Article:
Zambia is situated in central southern Africa, on a plateau about 4000 feet above sea level and is surrounded by seven other countries. It has no coast. It is 291,000 square miles in area which is about one twelfth that of the USA. It’s population is 11 million and increasing rapidly. It is home to 73 different tribal groups.
Until Zambia gained independence in 1964, it was a British colony. It became a one party state in 1972; multiparty democracy was introduced in 1991.
Throughout Zambia’s history, there has been freedom for the preaching of the gospel. Work done by missionaries from assemblies began in 1881, and many assemblies have been established over the years. The picture varies greatly throughout the country, however, with some parts having seen much faithful labor and blessing, while others have remained largely untouched.
Soon after my wife Priscilla and I came to the country in 1992, the Lord exercised our hearts regarding the great need in the southern province of Zambia where there are no assembly missionaries. The Lord opened up the way, and we moved to the city of Livingstone in 1995, near the border with Zimbabwe and Botswana.
Livingstone, named after the famous Scottish missionary David Livingstone, has a population of 100,000, and until 1935 was the capital of the country. There is a small assembly of about 15 believers who meet in a school. We are in very happy fellowship with them. On Lord’s day we meet for the Breaking of Bread, gospel, Sunday School, Bible class and ministry. During the week we meet for ministry, Bible reading, prayer and tract distribution. It is Pod to see the interest in things of God among the believers. We seek to be a help and encouragement to them.
Efforts are made to reach out to other parts of the city in various ways. We have weekly children’s meetings in our home and in another township. We are able to rent public halls in various townships for series of gospel meetings. Earlier this year we took delivery of a tent which was purchased for gospel work. We have had one series in it so far, and we thank God that we saw some blessing in salvation as the Word was preached. The tent is proving to be very suitable in many ways. We trust, that if the Lord be not come soon, that it will be used by His hand for the salvation of many precious souls.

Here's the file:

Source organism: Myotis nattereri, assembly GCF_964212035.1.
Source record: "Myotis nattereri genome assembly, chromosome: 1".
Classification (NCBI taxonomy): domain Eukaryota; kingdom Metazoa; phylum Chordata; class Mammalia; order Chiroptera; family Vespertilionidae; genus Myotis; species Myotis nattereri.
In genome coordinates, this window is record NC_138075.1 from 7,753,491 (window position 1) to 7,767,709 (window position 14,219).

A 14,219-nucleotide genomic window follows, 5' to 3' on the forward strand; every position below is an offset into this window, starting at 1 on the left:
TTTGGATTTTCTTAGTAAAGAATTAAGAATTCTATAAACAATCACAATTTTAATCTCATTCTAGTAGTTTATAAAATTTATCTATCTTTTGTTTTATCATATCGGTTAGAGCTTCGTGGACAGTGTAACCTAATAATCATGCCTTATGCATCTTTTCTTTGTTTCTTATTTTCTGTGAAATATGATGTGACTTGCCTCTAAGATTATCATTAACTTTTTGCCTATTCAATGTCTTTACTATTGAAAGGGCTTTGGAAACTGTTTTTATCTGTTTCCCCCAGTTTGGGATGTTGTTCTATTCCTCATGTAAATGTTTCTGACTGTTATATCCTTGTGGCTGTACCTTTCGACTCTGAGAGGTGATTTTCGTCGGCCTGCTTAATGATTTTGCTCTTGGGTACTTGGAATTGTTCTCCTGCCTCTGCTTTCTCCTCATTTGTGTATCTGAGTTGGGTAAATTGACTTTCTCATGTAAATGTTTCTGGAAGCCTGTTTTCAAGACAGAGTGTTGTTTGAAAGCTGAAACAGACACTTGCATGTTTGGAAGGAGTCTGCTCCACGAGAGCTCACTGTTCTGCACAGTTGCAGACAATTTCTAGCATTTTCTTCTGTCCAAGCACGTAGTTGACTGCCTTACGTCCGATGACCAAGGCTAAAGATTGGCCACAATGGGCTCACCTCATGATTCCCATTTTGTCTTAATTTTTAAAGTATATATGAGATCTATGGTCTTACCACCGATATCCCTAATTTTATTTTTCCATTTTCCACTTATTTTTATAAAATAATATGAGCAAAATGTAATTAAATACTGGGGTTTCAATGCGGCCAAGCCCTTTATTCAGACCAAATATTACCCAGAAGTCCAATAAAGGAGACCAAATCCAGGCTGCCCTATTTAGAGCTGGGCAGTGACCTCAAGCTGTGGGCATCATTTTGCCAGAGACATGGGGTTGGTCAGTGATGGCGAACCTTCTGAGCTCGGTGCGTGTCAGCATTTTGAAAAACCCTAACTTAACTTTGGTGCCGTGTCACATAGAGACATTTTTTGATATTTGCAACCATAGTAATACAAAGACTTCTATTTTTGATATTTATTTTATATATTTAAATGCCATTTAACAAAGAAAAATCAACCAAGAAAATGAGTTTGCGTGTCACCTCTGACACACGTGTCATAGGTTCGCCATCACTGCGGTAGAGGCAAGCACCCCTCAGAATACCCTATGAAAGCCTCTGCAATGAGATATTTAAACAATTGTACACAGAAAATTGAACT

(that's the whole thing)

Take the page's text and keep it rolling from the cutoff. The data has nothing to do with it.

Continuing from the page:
We conduct open air meetings as well. Not many people come to gospel meetings even if in a “neutral” hall or tent. We recently had a week of open air meetings and tract distribution at the evening rush hour near the bus and taxi area, and close to the market. Some stopped to listen and many more heard the preaching as they passed. We leave the results with God.
We have a book room in the city center which has Bibles and sound assembly literature. People can read or buy at a subsidized price. We also have the opportunity to teach children the Word of God in a local secondary school. The government is happy for missionaries to come into schools on a voluntary basis to teach the Scriptures. There is freedom to present the gospel every day.
The main tribe in the Southern province is the Tonga tribe. We are exercised to see the gospel preached in their villages in their own language. Most of these villages have no gospel testimony and none have assemblies. The Lord has been opening doors; we now have a weekly children’s meeting in one such village and have held gospel series in others.
Farther afield an opportunity opened for us to have a fortnightly gospel meeting in the secondary school in Zimba, which is the next town along the road to the capital, Lusaka. The people there came out well to the meetings, but there was opposition from some members of the staff at school, who put so much pressure on the headmaster that he stopped us from coming. We pray that God will overrule and that the door will open once again.
On other occasions with brethren from the assembly, we have been able to visit other parts of the Southern Province and to move from village to village preaching the gospel. We bless God for the openings. When we go to a place asking for permission to preach, it is unusual for us to be refused outright. It is not that people are gasping to hear the gospel. The low attendance at meetings proves that. They do fear however, that by refusing us, they may be displeasing God.
The work in this part of Zambia is very much a sowing work. We do not hear of many professing to be saved. Satan is very busy in trying to hinder the work. He has many traps laid for the people of God and all sorts of hindrances to prevent sinners from turning to the Savior. The moral standards are very low. Alcohol, sport and all the other devices of the enemy are very popular. Witchcraft and tribal rituals are still prevalent. More subtle, but perhaps more dangerous, is the influence of religion. Almost all denominations can be found here, including the well known cults. People are very religious, so they think they do not need the gospel, preferring to believe that salvation can be found in a “Christian family,” in church membership, baptism or singing in the choir. The religious systems are opposed to the work of God. Charismatic teaching and practices are rife in the vast majority of denominations, and the assembly is almost alone in standing against it.
It is our responsibility and privilege to sow the Good Seed in the gospel and to teach believers. God has promised that we shall reap if we faint not. The prayers of the saints are deeply appreciated. Pray that we will see fruit in salvation, in the building up of the believers and in the establishment of assembly testimony.